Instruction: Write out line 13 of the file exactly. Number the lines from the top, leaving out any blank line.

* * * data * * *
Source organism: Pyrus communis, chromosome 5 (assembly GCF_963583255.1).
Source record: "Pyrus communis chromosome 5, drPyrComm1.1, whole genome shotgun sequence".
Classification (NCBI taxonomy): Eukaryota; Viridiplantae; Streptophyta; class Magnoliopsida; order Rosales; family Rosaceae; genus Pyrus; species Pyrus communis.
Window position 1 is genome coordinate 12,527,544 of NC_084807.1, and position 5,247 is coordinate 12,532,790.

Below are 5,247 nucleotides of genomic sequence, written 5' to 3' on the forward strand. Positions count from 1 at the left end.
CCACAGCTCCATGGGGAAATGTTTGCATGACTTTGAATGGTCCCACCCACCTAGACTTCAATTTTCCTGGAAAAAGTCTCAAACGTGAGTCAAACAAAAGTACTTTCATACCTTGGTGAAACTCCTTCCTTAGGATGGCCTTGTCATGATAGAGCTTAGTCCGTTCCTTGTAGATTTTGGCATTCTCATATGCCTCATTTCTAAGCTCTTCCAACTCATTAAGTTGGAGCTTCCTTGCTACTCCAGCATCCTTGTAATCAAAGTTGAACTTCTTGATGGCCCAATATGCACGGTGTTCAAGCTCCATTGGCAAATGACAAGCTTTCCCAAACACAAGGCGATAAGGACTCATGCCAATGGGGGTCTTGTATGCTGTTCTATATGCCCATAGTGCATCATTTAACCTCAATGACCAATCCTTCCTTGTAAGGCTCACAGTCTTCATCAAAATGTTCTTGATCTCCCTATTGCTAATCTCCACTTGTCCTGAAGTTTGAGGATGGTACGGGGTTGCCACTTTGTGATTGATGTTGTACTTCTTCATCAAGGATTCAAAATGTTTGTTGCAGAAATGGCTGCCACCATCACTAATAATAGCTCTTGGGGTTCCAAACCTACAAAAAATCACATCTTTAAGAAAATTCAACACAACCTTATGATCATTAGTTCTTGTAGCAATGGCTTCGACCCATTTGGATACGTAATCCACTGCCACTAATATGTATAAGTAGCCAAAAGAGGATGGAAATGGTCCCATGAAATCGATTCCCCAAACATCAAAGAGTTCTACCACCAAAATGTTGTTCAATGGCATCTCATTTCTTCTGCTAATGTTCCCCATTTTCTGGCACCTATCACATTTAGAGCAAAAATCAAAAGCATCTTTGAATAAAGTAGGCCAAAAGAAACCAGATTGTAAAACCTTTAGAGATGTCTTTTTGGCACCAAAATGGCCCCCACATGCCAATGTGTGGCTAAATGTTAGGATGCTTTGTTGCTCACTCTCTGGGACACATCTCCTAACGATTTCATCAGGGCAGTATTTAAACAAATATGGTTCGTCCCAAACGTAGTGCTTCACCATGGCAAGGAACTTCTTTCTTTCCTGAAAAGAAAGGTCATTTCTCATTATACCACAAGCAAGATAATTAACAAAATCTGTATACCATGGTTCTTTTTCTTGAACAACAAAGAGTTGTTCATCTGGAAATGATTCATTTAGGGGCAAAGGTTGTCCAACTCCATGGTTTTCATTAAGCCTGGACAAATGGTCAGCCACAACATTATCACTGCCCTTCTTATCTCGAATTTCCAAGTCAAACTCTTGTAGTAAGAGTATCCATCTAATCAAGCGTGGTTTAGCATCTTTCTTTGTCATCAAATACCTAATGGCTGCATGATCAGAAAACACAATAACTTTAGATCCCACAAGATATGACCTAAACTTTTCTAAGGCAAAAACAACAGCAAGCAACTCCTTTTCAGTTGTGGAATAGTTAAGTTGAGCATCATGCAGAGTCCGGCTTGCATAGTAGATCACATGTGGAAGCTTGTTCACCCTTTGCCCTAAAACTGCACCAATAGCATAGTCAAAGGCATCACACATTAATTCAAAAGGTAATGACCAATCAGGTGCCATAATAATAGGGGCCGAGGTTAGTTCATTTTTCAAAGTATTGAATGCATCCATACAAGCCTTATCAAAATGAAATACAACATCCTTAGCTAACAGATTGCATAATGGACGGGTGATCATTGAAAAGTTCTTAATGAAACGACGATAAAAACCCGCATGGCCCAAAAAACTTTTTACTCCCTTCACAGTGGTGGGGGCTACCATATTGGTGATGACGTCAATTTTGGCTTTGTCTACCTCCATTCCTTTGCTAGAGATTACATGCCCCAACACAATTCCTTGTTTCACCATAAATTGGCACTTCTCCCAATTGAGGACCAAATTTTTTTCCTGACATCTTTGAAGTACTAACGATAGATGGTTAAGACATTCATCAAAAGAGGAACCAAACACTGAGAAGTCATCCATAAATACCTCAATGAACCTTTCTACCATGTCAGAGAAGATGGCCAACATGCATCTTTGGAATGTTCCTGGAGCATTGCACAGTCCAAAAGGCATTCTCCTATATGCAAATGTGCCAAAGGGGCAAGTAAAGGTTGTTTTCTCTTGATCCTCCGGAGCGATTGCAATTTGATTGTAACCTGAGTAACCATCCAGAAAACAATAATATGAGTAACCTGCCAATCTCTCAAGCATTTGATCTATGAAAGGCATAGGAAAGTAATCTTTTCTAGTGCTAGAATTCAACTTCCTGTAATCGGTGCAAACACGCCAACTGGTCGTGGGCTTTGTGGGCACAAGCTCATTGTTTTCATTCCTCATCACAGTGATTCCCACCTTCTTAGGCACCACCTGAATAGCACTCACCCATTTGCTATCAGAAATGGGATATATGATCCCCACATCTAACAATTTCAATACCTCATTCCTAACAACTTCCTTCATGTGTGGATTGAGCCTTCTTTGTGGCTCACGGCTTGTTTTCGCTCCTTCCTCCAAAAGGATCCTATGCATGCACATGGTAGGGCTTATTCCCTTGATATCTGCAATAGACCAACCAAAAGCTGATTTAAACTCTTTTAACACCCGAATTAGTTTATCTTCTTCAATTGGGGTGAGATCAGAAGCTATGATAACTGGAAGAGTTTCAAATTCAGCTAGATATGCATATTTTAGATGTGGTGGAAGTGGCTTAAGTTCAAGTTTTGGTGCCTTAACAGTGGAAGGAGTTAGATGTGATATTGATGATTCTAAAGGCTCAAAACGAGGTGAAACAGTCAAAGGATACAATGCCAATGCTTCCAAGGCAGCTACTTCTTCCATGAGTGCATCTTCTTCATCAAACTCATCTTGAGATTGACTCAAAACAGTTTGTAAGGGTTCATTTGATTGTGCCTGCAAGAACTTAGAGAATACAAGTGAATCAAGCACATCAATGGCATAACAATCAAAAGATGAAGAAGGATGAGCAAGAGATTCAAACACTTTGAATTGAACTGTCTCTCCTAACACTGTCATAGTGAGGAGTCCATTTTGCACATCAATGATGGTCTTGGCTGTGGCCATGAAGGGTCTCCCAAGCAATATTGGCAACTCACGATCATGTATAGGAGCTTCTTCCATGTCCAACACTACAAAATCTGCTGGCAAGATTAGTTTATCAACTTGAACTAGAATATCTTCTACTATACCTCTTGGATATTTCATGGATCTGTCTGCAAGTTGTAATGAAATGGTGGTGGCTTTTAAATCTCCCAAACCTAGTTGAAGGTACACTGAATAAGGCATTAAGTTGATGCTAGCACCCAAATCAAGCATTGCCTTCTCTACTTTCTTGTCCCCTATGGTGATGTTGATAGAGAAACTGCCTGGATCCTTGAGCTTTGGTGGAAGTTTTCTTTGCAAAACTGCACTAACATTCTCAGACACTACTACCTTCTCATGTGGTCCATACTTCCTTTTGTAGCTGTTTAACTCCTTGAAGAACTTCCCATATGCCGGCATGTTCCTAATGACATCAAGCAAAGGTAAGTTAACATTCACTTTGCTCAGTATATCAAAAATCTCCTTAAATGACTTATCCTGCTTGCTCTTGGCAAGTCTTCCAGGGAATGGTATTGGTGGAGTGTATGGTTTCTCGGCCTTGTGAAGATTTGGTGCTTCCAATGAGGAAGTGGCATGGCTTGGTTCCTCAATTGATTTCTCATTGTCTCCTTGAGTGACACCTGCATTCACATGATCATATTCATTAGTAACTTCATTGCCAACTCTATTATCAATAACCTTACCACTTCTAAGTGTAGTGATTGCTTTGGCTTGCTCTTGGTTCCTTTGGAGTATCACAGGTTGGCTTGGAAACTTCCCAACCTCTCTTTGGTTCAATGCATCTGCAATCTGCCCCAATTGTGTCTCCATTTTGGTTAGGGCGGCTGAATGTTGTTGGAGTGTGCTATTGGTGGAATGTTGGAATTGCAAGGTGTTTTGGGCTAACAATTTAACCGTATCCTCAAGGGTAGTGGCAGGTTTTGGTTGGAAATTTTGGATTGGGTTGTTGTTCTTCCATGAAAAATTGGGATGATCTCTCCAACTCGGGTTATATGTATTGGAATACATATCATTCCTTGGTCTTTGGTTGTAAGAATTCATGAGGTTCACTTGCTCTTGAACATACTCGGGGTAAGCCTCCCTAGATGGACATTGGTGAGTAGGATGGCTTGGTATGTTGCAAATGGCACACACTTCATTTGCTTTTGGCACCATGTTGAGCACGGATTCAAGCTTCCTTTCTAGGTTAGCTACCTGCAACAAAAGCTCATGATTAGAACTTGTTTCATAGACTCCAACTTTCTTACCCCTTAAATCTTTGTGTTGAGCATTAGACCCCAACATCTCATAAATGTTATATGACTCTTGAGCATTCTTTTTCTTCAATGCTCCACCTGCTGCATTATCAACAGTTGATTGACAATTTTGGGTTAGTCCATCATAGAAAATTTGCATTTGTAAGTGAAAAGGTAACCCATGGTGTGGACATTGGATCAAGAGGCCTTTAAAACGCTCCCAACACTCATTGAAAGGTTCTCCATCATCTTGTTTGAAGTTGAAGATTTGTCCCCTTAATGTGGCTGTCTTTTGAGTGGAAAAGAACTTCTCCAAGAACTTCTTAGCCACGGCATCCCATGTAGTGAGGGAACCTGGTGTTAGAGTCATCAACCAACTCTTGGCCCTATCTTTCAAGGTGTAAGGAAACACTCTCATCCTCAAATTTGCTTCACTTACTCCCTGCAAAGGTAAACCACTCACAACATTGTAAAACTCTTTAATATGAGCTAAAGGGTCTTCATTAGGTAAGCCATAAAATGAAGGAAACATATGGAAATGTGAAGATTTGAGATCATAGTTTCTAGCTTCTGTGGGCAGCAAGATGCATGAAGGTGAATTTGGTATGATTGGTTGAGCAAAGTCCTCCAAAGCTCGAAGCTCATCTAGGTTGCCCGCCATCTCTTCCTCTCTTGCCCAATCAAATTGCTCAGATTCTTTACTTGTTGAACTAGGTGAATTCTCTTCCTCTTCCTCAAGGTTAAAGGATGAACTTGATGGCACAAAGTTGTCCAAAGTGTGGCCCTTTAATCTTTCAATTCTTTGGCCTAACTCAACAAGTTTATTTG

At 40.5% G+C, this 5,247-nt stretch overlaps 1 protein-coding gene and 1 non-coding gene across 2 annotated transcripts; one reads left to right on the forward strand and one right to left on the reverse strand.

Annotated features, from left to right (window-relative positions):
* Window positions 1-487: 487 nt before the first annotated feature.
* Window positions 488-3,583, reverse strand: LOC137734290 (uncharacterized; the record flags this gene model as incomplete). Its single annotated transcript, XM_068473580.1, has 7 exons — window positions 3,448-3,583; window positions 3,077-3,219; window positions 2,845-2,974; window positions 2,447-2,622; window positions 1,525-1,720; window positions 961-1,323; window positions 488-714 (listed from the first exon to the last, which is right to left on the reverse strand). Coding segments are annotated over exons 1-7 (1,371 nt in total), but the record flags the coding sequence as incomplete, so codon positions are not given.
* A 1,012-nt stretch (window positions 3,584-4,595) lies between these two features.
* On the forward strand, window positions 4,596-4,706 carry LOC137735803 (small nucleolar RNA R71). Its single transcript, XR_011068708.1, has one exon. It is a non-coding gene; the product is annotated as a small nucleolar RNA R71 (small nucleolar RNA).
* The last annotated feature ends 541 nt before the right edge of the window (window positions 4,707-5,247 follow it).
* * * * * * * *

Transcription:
* The last annotated feature ends 541 nt before the right edge of the window (window positions 4,707-5,247 follow it).